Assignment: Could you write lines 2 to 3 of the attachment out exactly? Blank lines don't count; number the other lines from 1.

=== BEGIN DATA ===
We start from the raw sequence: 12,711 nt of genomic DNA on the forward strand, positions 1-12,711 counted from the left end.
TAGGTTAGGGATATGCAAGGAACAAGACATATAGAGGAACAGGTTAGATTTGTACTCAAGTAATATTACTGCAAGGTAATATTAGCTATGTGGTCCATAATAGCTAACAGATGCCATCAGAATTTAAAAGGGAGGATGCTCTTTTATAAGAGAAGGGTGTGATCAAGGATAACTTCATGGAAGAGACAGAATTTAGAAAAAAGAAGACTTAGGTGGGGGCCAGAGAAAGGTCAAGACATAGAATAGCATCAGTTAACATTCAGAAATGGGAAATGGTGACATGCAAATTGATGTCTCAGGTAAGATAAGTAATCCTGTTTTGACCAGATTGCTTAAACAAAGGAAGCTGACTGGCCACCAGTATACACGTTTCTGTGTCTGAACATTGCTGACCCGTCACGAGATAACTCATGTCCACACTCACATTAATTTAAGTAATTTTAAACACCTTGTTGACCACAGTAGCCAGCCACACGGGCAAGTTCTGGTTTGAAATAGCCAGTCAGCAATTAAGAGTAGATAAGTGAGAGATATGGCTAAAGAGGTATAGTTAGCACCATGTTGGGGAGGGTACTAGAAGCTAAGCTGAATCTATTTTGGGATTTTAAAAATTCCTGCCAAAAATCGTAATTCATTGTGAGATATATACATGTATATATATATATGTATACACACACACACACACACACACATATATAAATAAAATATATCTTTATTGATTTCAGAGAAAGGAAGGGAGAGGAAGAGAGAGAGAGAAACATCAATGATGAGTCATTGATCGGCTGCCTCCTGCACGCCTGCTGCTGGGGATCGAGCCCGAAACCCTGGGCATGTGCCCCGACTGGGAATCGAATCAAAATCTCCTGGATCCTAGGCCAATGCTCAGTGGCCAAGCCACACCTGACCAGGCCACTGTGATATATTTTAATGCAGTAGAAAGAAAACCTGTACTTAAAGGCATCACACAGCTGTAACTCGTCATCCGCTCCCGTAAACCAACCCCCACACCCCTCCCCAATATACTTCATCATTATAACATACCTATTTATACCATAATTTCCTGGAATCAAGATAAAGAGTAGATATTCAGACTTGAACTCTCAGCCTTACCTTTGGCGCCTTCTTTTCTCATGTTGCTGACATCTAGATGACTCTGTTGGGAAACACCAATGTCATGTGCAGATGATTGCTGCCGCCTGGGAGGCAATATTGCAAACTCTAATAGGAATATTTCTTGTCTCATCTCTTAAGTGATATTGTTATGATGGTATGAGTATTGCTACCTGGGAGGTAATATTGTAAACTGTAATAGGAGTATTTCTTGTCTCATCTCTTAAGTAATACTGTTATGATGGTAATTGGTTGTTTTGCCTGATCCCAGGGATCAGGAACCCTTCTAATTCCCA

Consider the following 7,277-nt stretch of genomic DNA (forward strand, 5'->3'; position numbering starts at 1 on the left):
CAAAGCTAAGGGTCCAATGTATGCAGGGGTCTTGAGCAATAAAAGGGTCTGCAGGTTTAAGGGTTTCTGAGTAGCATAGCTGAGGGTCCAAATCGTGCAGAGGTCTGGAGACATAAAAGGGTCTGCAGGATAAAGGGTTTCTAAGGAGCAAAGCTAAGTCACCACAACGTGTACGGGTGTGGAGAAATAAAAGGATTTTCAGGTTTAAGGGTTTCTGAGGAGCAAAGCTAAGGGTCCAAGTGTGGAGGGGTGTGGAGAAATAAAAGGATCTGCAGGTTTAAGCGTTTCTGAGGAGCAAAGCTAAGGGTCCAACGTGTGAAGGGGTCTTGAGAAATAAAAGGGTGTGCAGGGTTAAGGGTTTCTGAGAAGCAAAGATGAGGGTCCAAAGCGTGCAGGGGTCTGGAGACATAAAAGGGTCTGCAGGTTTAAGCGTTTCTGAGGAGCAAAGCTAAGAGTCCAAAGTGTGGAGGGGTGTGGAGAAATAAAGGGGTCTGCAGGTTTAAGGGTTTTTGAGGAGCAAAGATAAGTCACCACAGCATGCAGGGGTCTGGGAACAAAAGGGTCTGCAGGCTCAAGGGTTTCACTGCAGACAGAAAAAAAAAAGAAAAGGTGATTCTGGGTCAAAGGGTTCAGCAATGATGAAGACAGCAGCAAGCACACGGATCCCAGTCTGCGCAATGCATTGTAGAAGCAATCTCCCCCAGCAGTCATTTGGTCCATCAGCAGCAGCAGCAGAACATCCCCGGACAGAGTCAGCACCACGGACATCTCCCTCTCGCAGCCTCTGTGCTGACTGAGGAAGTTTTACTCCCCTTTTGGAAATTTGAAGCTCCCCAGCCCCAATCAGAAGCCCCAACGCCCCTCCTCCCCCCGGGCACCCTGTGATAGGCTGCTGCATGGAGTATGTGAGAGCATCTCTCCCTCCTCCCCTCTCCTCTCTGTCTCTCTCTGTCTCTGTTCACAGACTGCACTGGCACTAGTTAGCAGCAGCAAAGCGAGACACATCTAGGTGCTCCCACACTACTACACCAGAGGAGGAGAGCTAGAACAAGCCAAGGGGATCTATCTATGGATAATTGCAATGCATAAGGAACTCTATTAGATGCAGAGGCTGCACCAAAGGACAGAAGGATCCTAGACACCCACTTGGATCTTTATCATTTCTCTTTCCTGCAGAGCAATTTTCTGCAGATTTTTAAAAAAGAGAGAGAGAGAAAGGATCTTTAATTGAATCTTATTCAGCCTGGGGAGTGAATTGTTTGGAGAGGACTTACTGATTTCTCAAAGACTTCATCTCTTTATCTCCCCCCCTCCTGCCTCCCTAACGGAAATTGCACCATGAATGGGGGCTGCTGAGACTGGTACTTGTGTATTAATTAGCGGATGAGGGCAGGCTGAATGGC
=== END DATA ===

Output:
TAGGTTAGGGATATGCAAGGAACAAGACATATAGAGGAACAGGTTAGATTTGTACTCAAGTAATATTACTGCAAGGTAATATTAGCTATGTGGTCCATAATAGCTAACAGATGCCATCAGAATTTAAAAGGGAGGATGCTCTTTTATAAGAGAAGGGTGTGATCAAGGATAACTTCATGGAAGAGACAGAATTTAGAAAAAAGAAGACTTAGGTGGGGGCCAGAGAAAGGTCAAGACATAGAATAGCATCAGTTAACATTCAGAAATGGGAAATGGTGACATGCAAATTGATGTCTCAGGTAAGATAAGTAATCCTGTTTTGACCAGATTGCTTAAACAAAGGAAGCTGACTGGCCACCAGTATACACGTTTCTGTGTCTGAACATTGCTGACCCGTCACGAGATAACTCATGTCCACACTCACATTAATTTAAGTAATTTTAAACACCTTGTTGACCACAGTAGCCAGCCACACGGGCAAGTTCTGGTTTGAAATAGCCAGTCAGCAATTAAGAGTAGATAAGTGAGAGATATGGCTAAAGAGGTATAGTTAGCACCATGTTGGGGAGGGTACTAGAAGCTAAGCTGAATCTATTTTGGGATTTTAAAAATTCCTGCCAAAAATCGTAATTCATTGTGAGATATATACATGTATATATATATATGTATACACACACACACACACACACACATATATAAATAAAATATATCTTTATTGATTTCAGAGAAAGGAAGGGAGAGGAAGAGAGAGAGAGAAACATCAATGATGAGTCATTGATCGGCTGCCTCCTGCACGCCTGCTGCTGGGGATCGAGCCCGAAACCCTGGGCATGTGCCCCGACTGGGAATCGAATCAAAATCTCCTGGATCCTAGGCCAATGCTCAGTGGCCAAGCCACACCTGACCAGGCCACTGTGATATATTTTAATGCAGTAGAAAGAAAACCTGTACTTAAAGGCATCACACAGCTGTAACTCGTCATCCGCTCCCGTAAACCAACCCCCACACCCCTCCCCAATATACTTCATCATTATAACATACCTATTTATACCATAATTTCCTGGAATCAAGATAAAGAGTAGATATTCAGACTTGAACTCTCAGCCTTACCTTTGGCGCCTTCTTTTCTCATGTTGCTGACATCTAGATGACTCTGTTGGGAAACACCAATGTCATGTGCAGATGATTGCTGCCGCCTGGGAGGCAATATTGCAAACTCTAATAGGAATATTTCTTGTCTCATCTCTTAAGTGATATTGTTATGATGGTATGAGTATTGCTACCTGGGAGGTAATATTGTAAACTGTAATAGGAGTATTTCTTGTCTCATCTCTTAAGTAATACTGTTATGATGGTAATTGGTTGTTTTGCCTGATCCCAGGGATCAGGAACCCTTCTAATTCCCA

Consider the following 7,277-nt stretch of genomic DNA (forward strand, 5'->3'; position numbering starts at 1 on the left):